6 Tips For Choosing A Great Vacation Rental For Your Next Family Trip

family with kids running at a vacation rental

Nothing shakes up your adult life quite like a multigenerational family vacation at a rental property, with everyone living in close proximity, just like in the old days. That’s why choosing the right vacation rental for your large family is so important – and so difficult.

Whether you’re looking at a vacation rental for a family reunion or just a rental for a long-overdue family vacation, these tips will help the process go more smoothly.

Also read: 7 Questions to Ask to Find the Best Family Travel Insurance

1. Have a process for settling on a destination

Finding a destination and budget for everyone is hard. Coming up with activities that can accommodate everyone is hard. And you know everyone is going to want to weigh in.

It’s important to keep cool, calm and collected during what seems like an interminable process of working out the details. These tips can help:

  1. Make sure one person is in charge. Find someone in your family who can reconcile all the various warring elements and put them in control. Have everyone agree that the ultimate decision-making power rests with them.
  2. Have the person in charge talk to a travel professional. They’ll have some great ideas on destinations and rental options that work for your budget, age, and family dynamics.
  3. Put destination, itinerary and activity options into a Google Doc and invite everyone to collaborate. This is probably the easiest and least political way of gathering everyone’s feedback.
  4. Establish deadlines and stick to them. Don’t let the process go on forever.

Also read: The Most Popular Vacation Rental Destinations in the U.S.

2. Don’t forget about the kids

Let’s be frank: On vacation, if the kids aren’t happy, no one’s happy.

If there are kids of various ages involved, you may need to divvy up the brood and send the older kids to the waterpark while the younger ones tackle the petting zoo.

Otherwise, if the kids are capable of accommodating older or younger siblings or cousins, spend one day doing smaller-kid stuff and another day doing bigger-kid stuff.

In general, though, the beach makes everyone happy. Keep that in mind. And by all means, let the kids be part of the decision-making process. You might be amazed by what makes them happiest.

Also read:
• What to do at the Grand Canyon with Kids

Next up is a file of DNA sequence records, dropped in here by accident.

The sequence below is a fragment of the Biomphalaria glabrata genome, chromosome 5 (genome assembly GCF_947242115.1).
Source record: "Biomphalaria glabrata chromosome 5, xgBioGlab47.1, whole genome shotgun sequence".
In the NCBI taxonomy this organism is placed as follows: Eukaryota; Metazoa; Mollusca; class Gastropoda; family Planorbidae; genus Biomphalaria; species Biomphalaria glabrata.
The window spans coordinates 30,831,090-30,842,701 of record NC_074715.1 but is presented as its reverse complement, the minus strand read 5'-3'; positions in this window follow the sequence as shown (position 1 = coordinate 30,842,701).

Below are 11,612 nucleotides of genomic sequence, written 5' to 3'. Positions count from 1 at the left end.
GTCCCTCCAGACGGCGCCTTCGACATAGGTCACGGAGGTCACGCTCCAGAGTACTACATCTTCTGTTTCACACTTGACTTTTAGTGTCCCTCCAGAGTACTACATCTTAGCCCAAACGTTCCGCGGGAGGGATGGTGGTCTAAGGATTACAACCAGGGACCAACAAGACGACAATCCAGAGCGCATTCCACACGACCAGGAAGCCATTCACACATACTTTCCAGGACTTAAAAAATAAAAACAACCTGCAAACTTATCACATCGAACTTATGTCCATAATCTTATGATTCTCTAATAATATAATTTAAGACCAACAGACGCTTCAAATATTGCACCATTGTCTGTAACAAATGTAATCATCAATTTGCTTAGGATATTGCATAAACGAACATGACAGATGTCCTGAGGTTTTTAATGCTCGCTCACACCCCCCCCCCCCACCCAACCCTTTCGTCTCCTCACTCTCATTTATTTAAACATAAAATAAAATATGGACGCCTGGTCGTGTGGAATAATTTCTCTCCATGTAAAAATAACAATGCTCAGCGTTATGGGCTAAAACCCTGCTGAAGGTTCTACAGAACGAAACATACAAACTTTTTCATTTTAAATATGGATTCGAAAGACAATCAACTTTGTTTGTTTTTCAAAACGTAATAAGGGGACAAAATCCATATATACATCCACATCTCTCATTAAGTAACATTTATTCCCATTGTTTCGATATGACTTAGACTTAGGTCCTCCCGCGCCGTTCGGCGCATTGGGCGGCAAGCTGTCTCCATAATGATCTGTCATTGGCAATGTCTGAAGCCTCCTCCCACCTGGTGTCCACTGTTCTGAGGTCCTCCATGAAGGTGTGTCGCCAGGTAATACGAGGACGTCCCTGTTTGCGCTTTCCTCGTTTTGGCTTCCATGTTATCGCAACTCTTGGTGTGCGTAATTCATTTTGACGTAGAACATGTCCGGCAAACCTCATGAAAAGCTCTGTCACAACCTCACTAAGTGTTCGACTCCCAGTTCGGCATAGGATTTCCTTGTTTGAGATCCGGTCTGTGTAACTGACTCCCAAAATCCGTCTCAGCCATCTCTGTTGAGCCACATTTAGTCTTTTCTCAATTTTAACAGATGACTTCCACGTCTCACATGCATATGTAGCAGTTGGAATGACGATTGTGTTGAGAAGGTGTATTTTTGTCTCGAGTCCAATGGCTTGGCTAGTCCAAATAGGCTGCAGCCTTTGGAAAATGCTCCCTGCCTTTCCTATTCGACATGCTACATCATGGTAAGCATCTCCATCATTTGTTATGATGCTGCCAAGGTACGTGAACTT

• 10 Most Awesome Hotels with Indoor Pools
• 5 Reasons to Take a Disney Cruise for Adults

3. A kitchen that can accommodate everyone

Sometimes people see a kitchen on the rental listing and their eyes light up. What they forget to consider is the size of the kitchen.

Think about family gatherings. How many times does everyone just hang in the kitchen and talk?

Don’t settle for just a kitchen. Make sure the kitchen can accommodate the whole family … because it may have to. Otherwise, try to get consensus on meals. Ask about food allergies. Plan some menus. To accommodate different tastes and schedules, eat some meals separately. Consider feeding the kids earlier, but bring everyone back together for ice-cream sundaes in the evening.

Also, it’s always a good idea to let anyone who thinks they’re a cook plan a meal and/or do some of the cooking – even if it’s just a scrambled-egg breakfast. Finally, make sure cleanup duties are spread among everyone.

Also read: 9 Best Travel Apps for Finding Things to Do on Vacation

4. A space that fits with your family dynamics

A family vacation rental might mean that you’re sharing bathrooms, TVs, communal areas, and kitchens.

Make sure the person in charge is aware of who’s getting along with whom, who spends an hour in the bathroom, who lives for Netflix, and who is (or isn’t) sleeping together, and picks a rental that fits everyone.

It’s really hard to make things right after you arrive and find the configuration of your vacation rental doesn’t align with the configuration of your family.

Also read: 5 Tips for Planning a Smooth Family Trip

5. Set some ground rules

A family trip is not the time to express your feelings about family members’ alternative lifestyles or questionable choices. It’s probably best to have some agreement on what topics are off limits before you leave.

In addition, your family needs to have some general agreements on curfews, lights-out times, get-up times, spending money, and places that are off limits. It’s completely possible that one or more family members may want to trip the light fantastic every night. However, it’s vacation, not frat-house Spring Break. It’s okay to let the party-hardy types in your group know they need to exercise a little restraint – but it’s also totally fine to let them have a night on the town.

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